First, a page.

Artificial Intelligence

‘Very scary’: Mark Zuckerberg’s pledge to build advanced AI alarms experts

user avatar Author: Editors Desk Source: The Guardian
January 19, 2024 at 13:06
Building an artificial general intelligence (AGI) system and making it open source has been likened to ‘giving people a template to build a nuclear bomb’. Photograph: Godofredo A Vásquez/AP
Building an artificial general intelligence (AGI) system and making it open source has been likened to ‘giving people a template to build a nuclear bomb’. Photograph: Godofredo A Vásquez/AP

Meta CEO accused of being ‘irresponsible’ by considering making tools on par with human intelligence open source

Mark Zuckerberg has been accused of taking an irresponsible approach to artificial intelligence after committing to building a powerful AI system on a par with human levels of intelligence. The Facebook founder has also raised the prospect of making it freely available to the public.

The Meta chief executive has said the company will attempt to build an artificial general intelligence (AGI) system and make it open source, meaning it will be accessible to developers outside the company. The system should be made “as widely available as we responsibly can”, he added.

In a Facebook post, Zuckerberg said it was clear that the next generation of tech services “requires building full general intelligence”.

AGI is not a strictly defined term but it commonly refers to a theoretical AI system that can carry out an array of tasks at a level of intelligence that matches or exceeds humans. The potential emergence of AGI has alarmed experts and politicians around the world who fear such a system, or a combination of multiple AGI systems, could evade human control and threaten humanity.

Zuckerberg confirmed that Meta would consider making its AGI open source, or freely available to developers and the public to use and adapt, like the company’s Llama 2 AI model.

“This technology is so important and the opportunities are so great that we should open source and make it as widely available as we responsibly can, so everyone can benefit,” he said.

Dame Wendy Hall, a professor of computer science at the University of Southampton and a member of the UN’s advisory body on AI, said the prospect of open source AGI was “really very scary” and that it was irresponsible of Zuckerberg to consider it.

“The thought of open source AGI being released before we have worked out how to regulate these very powerful AI systems is really very scary,” she said. “In the wrong hands technology like this could do a great deal of harm. It is so irresponsible for a company to suggest it.”

Hall added: “Thankfully I think it’s still many years away before such an aspiration [AGI] can be achieved in any meaningful way, so we have time to put the regulation systems in place. But it is a matter of public safety that we progress this work with some urgency.”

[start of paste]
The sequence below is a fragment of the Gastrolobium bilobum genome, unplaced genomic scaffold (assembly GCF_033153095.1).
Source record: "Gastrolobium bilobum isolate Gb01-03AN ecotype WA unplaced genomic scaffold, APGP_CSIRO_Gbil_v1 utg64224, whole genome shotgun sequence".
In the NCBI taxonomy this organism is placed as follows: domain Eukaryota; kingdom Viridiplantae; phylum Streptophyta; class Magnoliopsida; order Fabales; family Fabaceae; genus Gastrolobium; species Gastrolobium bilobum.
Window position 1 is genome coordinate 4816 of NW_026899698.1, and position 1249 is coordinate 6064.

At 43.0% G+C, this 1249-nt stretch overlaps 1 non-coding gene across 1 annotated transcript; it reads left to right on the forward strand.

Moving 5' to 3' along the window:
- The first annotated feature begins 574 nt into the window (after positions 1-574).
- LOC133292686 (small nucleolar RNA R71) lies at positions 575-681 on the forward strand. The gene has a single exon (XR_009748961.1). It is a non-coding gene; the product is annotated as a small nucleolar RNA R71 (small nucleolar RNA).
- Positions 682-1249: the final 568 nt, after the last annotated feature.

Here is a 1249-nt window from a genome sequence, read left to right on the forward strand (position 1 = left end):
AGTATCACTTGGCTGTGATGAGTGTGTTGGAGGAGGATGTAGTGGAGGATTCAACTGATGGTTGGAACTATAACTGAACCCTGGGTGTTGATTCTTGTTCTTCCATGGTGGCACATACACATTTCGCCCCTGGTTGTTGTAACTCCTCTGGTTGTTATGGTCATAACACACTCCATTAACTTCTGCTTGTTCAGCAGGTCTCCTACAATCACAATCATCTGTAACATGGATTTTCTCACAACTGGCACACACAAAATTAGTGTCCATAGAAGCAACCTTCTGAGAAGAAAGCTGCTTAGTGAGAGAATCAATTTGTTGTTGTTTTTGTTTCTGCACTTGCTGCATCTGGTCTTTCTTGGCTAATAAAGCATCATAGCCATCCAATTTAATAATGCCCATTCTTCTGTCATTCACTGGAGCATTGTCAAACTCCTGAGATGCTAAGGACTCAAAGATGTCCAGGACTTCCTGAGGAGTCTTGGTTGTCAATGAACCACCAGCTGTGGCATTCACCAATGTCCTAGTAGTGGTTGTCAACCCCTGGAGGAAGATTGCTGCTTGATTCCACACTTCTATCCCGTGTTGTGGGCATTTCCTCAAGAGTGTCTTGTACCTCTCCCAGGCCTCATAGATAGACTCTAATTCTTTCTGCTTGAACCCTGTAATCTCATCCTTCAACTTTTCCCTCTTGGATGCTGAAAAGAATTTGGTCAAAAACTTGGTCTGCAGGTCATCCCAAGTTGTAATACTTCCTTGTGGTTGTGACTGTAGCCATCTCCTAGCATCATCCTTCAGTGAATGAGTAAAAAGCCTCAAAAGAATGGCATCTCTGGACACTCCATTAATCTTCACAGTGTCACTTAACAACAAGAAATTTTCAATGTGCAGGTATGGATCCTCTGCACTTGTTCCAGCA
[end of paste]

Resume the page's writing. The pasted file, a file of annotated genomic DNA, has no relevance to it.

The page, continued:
Meta was among the tech firms at a global AI safety summit in the UK last year that committed to allowing governments to vet artificial intelligence tools before and after their release.

Another UK-based expert said open sourcing an AGI system was not a decision that should be left in the hands of a tech company.

“There are deep and complex arguments about the merits of open-sourcing current AI models, pushing that into the realm of AGI could be world-saving or catastrophic,” said Dr Andrew Rogoyski, a director of the Institute for People-Centred AI at the University of Surrey. “These decisions need to be taken by international consensus, not in the boardroom of a tech giant.”

In an interview on Thursday with the tech news website the Verge, Zuckerberg said he would lean towards open sourcing for as long as it made sense to and was the “safe and responsible thing to do”.

Meta’s decision last year to open source Llama 2 drew criticism from some experts, including Hall, who said it was “a bit like giving people a template to build a nuclear bomb”.

The California-based OpenAI, the developer of ChatGPT, is also building AGI, which it defines as “AI systems that are generally smarter than humans”, while Demis Hassabis, the head of Google’s AI division Google DeepMind, has said AGI could be less than a decade away.

OpenAI’s chief executive, Sam Altman, sounded a note of caution at the World Economic Forum in Davos, Switzerland, this week, when he said further advances in AI would be impossible without a breakthrough in energy provision such as nuclear fusion.

Zuckerberg did not give a timeframe for developing an AGI system, although he referred to Meta having built an “absolutely massive amount of infrastructure” to create new AI systems. The company has ordered a significant stockpile of AI processing chips. Zuckerberg added that work on a sequel to Llama 2 was also under way.

 





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